Update on the Japanese Beetle

Japanese beetle on daisy

While they prefer roses, Japanese beetles will attack many plants, including daisies.

While several weeks later than last year, Japanese beetles definitely have arrived in Minnesota. I saw several on a garden tour last weekend and gardeners on the MSHS Facebook page chimed in that many have been seeing the beetles for at least a week. Jeff Hahn, one of the bug experts at the University of Minnesota Extension Service, wrote about them on July 10.

Here’s the 411 on Japanese beetles.

Food, Appearance, Lifecycle

Japanese beetles are most likely to begin their attack with roses, but once they get in a yard or garden, they will eat almost anything available, including geraniums, hollyhocks, Linden trees, beans, grapes, vines and fruit trees. Beyond roses, raspberries are a particular favorite. They typically feed in groups and it’s easy to spot them at the top of plants because of their iridescent green color and relatively large size. While not harmful to humans or animals, a bad infestation of Japanese beetles can defoliate a plant in a day.

dainty bess rose with beetle

This pretty ‘Dainty Bess’ rose is just what the beetle likes. Note the two hair tufts on his back end–an identifying mark on Japanese beetles.

Beetles are about a half-inch long with a shiny, two-tone green and tan back. They are distinguished from other beetles, such as the rose chafer, by their tufts of white hair, five on the side and two at the rear. The beetles overwinter as grubs in the soil and may be a more serious threat to turf grass than to plants, but they can fly long distances, so the beetles in your yard did not necessarily hatch there. Adult beetles emerge in July and for the next six to eight weeks go on a feeding frenzy. In the two months she is alive, a typical female Japanese beetle will lay about 60 eggs.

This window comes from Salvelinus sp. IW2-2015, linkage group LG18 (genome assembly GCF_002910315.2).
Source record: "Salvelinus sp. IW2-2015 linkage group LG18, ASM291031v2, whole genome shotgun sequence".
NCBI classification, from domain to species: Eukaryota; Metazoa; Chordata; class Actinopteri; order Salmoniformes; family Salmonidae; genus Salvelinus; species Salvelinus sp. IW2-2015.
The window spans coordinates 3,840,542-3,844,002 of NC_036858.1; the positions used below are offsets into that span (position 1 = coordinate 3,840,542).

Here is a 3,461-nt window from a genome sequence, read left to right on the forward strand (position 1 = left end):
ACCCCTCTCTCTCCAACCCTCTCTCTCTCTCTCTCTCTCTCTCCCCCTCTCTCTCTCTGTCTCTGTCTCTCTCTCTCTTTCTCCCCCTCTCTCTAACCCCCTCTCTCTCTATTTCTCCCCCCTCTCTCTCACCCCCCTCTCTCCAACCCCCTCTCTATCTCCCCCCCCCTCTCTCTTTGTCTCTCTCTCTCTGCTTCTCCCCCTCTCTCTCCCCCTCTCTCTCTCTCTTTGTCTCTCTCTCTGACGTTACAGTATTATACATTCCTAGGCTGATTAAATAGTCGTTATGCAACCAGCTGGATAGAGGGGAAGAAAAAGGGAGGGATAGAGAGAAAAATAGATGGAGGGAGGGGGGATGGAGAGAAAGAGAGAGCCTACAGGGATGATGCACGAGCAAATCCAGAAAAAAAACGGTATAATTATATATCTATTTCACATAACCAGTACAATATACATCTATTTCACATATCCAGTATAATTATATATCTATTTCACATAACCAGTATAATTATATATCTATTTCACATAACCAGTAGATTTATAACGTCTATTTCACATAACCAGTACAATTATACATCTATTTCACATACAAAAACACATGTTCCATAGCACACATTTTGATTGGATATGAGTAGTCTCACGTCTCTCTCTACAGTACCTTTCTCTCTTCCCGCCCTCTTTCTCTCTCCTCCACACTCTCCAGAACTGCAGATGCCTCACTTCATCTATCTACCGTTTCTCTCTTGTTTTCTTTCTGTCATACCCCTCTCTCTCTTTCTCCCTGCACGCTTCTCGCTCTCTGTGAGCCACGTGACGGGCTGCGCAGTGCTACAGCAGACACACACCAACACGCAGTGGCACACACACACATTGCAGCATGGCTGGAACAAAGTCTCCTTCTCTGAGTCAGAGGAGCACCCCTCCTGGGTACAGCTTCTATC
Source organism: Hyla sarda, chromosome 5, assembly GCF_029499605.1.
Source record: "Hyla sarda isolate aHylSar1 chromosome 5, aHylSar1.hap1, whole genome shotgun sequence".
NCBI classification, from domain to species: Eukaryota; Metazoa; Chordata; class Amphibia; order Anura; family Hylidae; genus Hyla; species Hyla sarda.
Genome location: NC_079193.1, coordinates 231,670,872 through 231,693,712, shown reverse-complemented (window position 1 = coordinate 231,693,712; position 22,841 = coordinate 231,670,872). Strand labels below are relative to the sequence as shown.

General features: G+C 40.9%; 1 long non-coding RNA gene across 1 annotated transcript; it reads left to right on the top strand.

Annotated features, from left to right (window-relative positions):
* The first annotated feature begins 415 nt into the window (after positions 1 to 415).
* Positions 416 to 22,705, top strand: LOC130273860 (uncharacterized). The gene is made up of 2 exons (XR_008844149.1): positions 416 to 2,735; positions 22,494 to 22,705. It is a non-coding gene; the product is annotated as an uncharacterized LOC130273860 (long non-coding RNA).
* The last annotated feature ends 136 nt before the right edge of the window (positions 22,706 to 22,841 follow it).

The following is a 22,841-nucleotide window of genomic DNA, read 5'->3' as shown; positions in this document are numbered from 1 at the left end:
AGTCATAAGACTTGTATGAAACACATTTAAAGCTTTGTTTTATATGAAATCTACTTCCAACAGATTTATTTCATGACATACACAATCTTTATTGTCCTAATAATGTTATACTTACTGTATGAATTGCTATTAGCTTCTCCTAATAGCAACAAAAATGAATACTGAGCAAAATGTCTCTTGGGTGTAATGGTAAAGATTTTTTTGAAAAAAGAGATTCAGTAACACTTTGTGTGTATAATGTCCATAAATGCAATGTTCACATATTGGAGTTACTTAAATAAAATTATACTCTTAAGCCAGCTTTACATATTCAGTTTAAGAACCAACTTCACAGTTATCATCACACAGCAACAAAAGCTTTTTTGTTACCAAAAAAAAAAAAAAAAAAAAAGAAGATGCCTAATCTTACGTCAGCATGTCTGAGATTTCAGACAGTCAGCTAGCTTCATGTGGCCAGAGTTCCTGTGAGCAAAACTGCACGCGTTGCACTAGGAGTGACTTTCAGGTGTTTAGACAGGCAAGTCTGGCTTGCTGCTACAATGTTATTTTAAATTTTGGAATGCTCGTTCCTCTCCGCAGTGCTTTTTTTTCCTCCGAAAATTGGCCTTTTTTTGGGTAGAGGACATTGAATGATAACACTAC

Treatment Options

If an infestation is not severe, the best approach is to hand-pick the beetles and drop them in a bucket of soapy water, where they will die. You will tend to see more beetles on sunny days. It’s also a good idea start picking and killing beetles when you first see them because the presence of beetles attracts other beetles. Do not squish the beetles, no matter how tempting! It only attracts more.

You can find beetle traps for sale, but their effectiveness is not proven. Because the traps are baited with the scent of geraniums and roses as well as the pheromone of beetles, some researchers believe the traps actually attract more beetles to your yard.

Insecticides can be used on the beetle grubs (in May) and on the adults. However, many popular insecticides, such as those using carbaryl, bifenthrin, and permethrin as an active ingredient, also can be highly toxic to birds, bees and fish. The infestation will not last forever. Whenever you spray, follow package directions carefully and be mindful of possible spread of the insecticide.

—Mary Lahr Schier









  1. […] a post we did in 2013 with more information on the beetles and another one on what works and what may not with Japanese beetles. The U of M has […]

  2. […] This post from 2013 offers an overview on the life cycle and feeding habits of Japanese beetles as well as some information on controls. One take-away is that the Japanese beetle traps may not be effective. They do attract beetles but not just to the trap. Beetles feed in groups (as any gardener plagued by them will testify) and they bring others to the party by emitting an odor that says, “Dinner is here!” The traps attract beetles but they often will go to other plants in the garden too. […]

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  6. […] beetle is not a common lawn problem in Minnesota—lawn damage is more likely to be caused by Japanese beetle grubs or other issues. The University of Minnesota has a great information on lawn problems. If you think […]

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